The growing popularity of preprint servers is enriching the landscape of scientific communication.
14 August 2011 was a special day for Paul Ginsparg, a physicist at Cornell University in the USA. The date marked the twentieth anniversary of the first e-mail submission to firstname.lastname@example.org, Ginsparg's experimental open-access bulletin board for researchers in the field of high-energy physics to communicate their latest findings1,2. At the time, Ginsparg, who was working at Los Alamos National Laboratory, probably didn't realize just how popular and important his 'preprint server' would become for communicating research findings. The system has grown dramatically in size and scope over the years to become a thriving online repository called arXiv.org. Now owned by and operated at Cornell University, the arXiv (pronounced 'archive') hosts around 720,000 e-prints spanning the disciplines of physics, maths and computer science, as well as some biology and quantitative finance. According to Ginsparg, the arXiv is growing at around 75,000 new submissions a year and delivers around one million requests for full-text downloads to about 400,000 distinct users each week3.
Many in the photonics community have warmly embraced the arXiv. A significant number of new papers related to optical physics appear every week, and it's not uncommon for findings published in Nature Photonics to have been posted first on the arXiv.
It's not hard to see why the arXiv is such a popular service. The system provides researchers with a fast and convenient way to plant a flag that shows what they did and when, avoiding the hassle and time required for peer review at a conventional journal. There's also no risk of rejection due to technical misunderstandings or subjective comments from reviewers. The arXiv is an open-access service, which means users and authors are able to see all content without any registration fees or page charges. This compelling set of benefits inspired Nature Publishing Group to launch its own preprint service called Nature Precedings in 20074.
Kishan Dholakia, a well-known photonics researcher at St Andrews University in the UK who has been using arXiv for over ten years, explains his motivation for using it: “We can obtain a 'time stamp' for key work where we believe the field is very competitive and we wish to preserve our intellectual position.”
However, Dholakia doesn't post all of his results on the arXiv. “We post only our most groundbreaking results, particularly when there is intense international competition and natural uncertainty as to where and when the paper will eventually be published.”
Despite its benefits, the arXiv is not a perfect system for disseminating scientific findings. The absence of a peer-review process means that uploaded material is not assessed in terms of its validity or scientific significance, which of course is an important part of publishing scientific research.
Preprint servers such as the arXiv should therefore be considered as complementary to (rather than as substitutes of) traditional academic journals. At Nature Photonics, we certainly welcome the use of preprint servers and, contrary to popular belief, our decision and opinions regarding a paper's novelty are not influenced by whether it has already appeared on a preprint server.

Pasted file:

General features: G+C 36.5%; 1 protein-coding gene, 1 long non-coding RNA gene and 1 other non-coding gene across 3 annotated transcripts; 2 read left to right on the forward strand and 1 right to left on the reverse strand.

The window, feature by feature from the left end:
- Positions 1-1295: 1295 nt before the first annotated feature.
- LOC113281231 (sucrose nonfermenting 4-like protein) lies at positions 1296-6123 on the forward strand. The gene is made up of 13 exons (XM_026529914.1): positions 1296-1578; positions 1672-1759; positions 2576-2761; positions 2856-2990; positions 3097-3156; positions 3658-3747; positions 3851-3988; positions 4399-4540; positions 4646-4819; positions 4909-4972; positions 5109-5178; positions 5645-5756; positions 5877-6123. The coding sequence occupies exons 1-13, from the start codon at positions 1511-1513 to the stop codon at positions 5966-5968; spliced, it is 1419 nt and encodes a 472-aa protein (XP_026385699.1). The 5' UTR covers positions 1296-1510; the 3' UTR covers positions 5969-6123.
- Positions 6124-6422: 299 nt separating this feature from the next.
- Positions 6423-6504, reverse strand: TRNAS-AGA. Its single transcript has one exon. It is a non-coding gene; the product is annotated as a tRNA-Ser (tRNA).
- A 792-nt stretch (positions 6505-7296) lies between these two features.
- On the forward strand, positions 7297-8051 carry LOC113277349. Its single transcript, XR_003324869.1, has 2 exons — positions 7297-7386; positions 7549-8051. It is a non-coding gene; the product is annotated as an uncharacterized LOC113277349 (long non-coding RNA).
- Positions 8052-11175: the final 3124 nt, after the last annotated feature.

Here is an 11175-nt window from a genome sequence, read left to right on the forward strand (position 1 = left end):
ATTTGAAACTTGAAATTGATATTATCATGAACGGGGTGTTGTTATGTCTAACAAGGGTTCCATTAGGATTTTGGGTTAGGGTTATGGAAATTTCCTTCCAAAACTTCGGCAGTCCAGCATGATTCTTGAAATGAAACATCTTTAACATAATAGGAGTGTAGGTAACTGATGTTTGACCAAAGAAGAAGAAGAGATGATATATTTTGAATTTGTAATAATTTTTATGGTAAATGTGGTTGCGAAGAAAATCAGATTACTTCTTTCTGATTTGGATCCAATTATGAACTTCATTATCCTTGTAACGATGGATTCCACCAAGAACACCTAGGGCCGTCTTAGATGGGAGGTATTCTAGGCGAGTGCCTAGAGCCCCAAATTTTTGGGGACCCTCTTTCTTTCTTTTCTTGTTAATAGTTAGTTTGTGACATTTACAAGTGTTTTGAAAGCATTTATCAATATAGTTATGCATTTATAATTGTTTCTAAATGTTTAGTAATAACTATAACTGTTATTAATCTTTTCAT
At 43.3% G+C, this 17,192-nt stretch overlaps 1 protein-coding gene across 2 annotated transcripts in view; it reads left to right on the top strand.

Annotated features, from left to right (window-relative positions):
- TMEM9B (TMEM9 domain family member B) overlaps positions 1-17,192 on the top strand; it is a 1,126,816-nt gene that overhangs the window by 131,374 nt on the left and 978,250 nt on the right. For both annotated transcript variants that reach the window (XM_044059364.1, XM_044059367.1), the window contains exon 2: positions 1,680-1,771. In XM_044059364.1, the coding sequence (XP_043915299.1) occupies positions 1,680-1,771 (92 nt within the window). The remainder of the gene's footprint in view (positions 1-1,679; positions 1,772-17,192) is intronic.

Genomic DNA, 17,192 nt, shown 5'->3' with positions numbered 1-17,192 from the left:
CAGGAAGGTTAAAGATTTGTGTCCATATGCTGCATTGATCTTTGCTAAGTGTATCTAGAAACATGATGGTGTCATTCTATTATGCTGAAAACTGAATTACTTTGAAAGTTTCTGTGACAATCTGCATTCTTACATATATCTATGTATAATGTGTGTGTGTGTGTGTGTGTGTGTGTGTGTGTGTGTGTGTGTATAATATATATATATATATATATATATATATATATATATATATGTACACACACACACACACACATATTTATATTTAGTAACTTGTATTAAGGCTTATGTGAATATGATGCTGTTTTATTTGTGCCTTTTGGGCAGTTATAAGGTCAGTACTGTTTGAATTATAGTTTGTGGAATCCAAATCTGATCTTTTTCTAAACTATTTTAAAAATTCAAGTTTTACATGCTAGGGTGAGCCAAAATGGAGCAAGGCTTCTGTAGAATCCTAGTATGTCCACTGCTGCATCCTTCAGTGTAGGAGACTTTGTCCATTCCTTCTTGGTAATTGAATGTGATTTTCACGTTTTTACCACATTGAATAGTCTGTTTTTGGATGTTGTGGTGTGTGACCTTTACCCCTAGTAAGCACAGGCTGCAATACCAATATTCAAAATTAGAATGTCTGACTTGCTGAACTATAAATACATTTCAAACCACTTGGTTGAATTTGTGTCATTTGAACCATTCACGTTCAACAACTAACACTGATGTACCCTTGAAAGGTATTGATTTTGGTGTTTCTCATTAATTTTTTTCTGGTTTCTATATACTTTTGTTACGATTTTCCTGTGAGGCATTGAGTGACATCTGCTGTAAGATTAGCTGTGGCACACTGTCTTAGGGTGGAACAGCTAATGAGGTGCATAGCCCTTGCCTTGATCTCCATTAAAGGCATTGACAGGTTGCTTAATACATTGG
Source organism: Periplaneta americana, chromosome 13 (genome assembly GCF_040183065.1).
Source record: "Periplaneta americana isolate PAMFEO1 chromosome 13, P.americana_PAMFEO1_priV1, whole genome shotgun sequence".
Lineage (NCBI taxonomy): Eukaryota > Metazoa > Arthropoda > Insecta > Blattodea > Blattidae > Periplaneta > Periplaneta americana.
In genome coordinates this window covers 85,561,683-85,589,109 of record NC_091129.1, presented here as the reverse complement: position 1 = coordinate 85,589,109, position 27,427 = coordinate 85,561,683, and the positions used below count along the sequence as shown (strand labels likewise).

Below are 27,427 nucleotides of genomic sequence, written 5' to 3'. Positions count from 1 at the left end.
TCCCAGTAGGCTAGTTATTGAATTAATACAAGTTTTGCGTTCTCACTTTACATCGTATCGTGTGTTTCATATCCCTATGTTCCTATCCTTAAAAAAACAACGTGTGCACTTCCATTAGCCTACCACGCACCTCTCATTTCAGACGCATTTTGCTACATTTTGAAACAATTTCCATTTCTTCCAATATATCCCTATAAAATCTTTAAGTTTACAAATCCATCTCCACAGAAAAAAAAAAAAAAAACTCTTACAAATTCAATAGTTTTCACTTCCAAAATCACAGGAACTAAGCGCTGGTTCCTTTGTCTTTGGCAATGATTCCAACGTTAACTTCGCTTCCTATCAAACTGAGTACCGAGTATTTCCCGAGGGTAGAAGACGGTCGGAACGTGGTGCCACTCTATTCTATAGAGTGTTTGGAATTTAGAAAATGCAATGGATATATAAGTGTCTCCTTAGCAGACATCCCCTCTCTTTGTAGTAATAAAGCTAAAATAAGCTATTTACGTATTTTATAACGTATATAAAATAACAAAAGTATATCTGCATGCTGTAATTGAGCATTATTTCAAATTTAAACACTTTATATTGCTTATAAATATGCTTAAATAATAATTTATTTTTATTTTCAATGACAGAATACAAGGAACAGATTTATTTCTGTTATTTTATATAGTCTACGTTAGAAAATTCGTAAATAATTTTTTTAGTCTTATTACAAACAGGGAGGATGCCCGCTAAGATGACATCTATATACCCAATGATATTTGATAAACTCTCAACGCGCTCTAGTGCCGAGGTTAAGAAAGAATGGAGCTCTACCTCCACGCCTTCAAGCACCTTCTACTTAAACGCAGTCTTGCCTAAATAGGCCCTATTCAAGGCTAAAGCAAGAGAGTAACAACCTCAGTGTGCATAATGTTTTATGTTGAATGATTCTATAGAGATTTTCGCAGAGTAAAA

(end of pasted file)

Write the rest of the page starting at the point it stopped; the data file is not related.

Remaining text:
So are there any risks when using a preprint server such as the arXiv? Well, in principle, there's the opportunity for other researchers to be inspired by your work or even steal your ideas and submit a similar study for presentation at a conference or publication in a journal before you've had the chance to do so.
“In some sense, the arXiv may expose researchers to further risk here,” comments Dholakia. “When submitting very thorough or detailed research, we are occasionally concerned that smaller studies of less scope could be published more quickly in lower-impact journals once someone sees our work out there.”
There's also the chance that a journalist may report the grand — and potentially erroneous — claims of arXiv material in a high-profile newspaper or on a website before the work has been peer-reviewed.
“The media sometimes reports stories on arXiv papers before the peer-review process, which can potentially prejudice outcomes and even skew the importance of a given work,” comments Dholakia. “Furthermore, studies linked to patents cannot be submitted to arXiv, although researchers can of course submit the work for confidential peer review and withhold formal publication until a patent is filed.”
It is highly likely that preprint services such as arXiv will continue to flourish and evolve, given their convenience and range of potential benefits. Ginsparg is certainly optimistic about the future opportunities of preprint publishing.
“If scholarly infrastructure can be upgraded to encourage maximal spontaneous participation, then we can expect not only increasingly automated interoperability among databases and the rising availability of materials online for algorithmic harvesting — including articles, datasets, lecture notes, multimedia and software — but also qualitatively new forms of academic effort,” he wrote in his recent e-print posting to celebrate arXiv's twentieth anniversary1.
“The result will be a transformation in the way we process scientific information, similar to how the availability of interlinked network resources led to new nonlinear reading strategies and the availability of networked mobile devices has altered the way we use our short- and long-term memories.”
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